Oklahoma lawmakers are being told they will likely have to return to the Capitol for special session Monday. Leaders say they’re close to a deal to fill the $215-million budget hole.
The governor called lawmakers into special session after the State Supreme Court ruled a tobacco tax passed by Republicans in the final hours of the regular session was unconstitutional.
Lawmakers were sent home a few days after special session began when negotiations broke down.
The sticking point continues to be the tax on oil and natural gas production called gross production. Democrats want it raised to at least five percent, but there aren't enough Republican votes to make that happen.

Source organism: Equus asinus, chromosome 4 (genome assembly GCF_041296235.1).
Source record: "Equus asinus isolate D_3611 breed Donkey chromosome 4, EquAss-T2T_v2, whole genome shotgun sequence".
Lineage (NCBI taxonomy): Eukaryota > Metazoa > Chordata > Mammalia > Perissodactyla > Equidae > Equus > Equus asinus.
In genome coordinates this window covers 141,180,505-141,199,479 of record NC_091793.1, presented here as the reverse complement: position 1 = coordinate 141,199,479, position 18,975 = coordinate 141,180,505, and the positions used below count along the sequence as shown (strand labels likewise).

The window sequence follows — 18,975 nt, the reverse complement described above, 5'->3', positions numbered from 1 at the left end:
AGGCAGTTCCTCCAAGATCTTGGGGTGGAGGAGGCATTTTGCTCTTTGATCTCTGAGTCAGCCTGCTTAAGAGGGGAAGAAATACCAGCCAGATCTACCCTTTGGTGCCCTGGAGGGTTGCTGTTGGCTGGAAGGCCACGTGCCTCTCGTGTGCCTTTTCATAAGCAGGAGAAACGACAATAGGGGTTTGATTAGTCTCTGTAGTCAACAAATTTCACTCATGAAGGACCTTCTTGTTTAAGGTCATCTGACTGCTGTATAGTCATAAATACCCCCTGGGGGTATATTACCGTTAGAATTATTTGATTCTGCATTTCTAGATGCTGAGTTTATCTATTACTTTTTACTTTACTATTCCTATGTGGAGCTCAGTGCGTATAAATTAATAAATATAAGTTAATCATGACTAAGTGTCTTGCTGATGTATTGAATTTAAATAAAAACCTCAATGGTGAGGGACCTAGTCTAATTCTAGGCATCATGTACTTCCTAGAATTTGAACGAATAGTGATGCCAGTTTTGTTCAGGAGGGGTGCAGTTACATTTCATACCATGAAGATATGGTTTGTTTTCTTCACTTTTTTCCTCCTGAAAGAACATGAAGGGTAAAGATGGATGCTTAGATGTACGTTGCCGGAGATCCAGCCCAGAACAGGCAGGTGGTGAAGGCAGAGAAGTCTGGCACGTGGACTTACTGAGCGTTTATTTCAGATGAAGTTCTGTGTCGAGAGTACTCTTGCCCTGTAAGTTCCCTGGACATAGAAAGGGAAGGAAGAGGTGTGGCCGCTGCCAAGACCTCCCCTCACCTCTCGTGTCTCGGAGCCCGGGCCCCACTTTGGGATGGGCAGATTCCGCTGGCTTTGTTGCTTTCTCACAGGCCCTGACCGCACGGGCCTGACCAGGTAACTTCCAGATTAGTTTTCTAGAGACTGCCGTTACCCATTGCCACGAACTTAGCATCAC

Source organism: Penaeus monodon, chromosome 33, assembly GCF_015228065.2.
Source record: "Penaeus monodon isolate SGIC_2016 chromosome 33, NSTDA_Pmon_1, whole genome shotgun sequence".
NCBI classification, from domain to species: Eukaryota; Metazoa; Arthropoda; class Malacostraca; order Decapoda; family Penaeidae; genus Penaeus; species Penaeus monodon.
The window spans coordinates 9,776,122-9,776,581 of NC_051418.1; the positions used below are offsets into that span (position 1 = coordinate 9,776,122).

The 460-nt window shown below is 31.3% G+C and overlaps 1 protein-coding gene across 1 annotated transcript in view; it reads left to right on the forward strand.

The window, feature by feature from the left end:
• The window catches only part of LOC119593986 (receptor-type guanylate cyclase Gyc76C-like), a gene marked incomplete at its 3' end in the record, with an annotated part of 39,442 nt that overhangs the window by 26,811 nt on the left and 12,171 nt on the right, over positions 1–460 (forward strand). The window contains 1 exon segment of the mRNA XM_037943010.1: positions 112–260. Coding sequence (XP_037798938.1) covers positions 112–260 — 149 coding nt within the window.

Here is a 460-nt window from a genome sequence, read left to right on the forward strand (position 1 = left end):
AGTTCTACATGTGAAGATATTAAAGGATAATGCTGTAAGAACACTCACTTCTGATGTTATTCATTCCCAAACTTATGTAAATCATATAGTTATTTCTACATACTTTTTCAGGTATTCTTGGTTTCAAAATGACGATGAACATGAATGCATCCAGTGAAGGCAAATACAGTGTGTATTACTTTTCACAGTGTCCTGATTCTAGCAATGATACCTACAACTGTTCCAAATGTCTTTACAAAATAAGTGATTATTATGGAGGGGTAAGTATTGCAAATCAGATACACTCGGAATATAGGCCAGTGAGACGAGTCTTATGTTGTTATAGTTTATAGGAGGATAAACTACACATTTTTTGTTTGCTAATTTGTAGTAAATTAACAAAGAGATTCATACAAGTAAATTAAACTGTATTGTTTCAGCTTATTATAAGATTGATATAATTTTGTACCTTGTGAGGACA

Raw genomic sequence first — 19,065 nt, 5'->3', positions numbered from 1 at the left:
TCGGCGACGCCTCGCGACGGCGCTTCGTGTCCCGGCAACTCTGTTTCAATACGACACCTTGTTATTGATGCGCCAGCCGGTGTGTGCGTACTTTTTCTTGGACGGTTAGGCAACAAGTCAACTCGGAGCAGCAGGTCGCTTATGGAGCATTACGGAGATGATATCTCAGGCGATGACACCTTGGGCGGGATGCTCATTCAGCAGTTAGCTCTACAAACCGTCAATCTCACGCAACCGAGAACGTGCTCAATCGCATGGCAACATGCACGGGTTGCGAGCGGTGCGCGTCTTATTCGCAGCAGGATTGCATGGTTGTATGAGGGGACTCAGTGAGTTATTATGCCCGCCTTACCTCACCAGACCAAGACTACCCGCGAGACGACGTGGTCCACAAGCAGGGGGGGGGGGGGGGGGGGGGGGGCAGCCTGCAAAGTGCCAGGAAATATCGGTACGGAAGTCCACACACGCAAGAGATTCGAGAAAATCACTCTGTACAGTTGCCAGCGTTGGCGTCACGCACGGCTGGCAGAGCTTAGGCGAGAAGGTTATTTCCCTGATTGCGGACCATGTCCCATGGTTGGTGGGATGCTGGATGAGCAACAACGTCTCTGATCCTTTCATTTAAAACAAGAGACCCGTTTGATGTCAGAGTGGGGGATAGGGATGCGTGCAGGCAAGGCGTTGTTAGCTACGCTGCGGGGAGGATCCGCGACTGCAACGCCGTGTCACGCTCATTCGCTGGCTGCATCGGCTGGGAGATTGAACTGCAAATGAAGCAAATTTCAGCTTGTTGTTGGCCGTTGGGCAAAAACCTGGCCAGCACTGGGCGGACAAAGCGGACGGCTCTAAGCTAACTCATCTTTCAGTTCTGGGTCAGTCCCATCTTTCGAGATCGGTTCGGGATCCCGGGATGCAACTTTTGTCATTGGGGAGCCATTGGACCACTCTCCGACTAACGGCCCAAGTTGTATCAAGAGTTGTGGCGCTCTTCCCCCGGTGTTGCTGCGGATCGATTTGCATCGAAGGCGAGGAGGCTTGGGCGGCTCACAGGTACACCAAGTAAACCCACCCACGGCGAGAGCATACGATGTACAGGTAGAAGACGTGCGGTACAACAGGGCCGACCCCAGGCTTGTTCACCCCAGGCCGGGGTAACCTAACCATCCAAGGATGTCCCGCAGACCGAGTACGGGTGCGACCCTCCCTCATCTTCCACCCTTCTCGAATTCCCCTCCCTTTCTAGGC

"We do not have the votes inside the republican caucus to go to five percent. Those votes don't exist,” said Representative Jon Echols (R) House Majority Floor Leader.
So, Republicans have two plans: Continue working with democrats on a gross production tax compromise along with other tax increases or look at cuts.
"Those would be measures that deal with getting rid of tax exemptions, getting rid of tax credits, then streamlining of government,” Echols said.
Republican leaders say they also want to fund some kind of a teacher pay raise. How much that is remains to be seen. But all this, they say, hinges on whether they can reach an agreement in the next few days.
"I believe we are close.” Echols said, “I believe, there's a chance we won't be in session. It's not a guarantee that that's what we're gonna [sic] do."
If legislative leaders can't reach an agreement by the weekend, lawmakers could be told to stay home.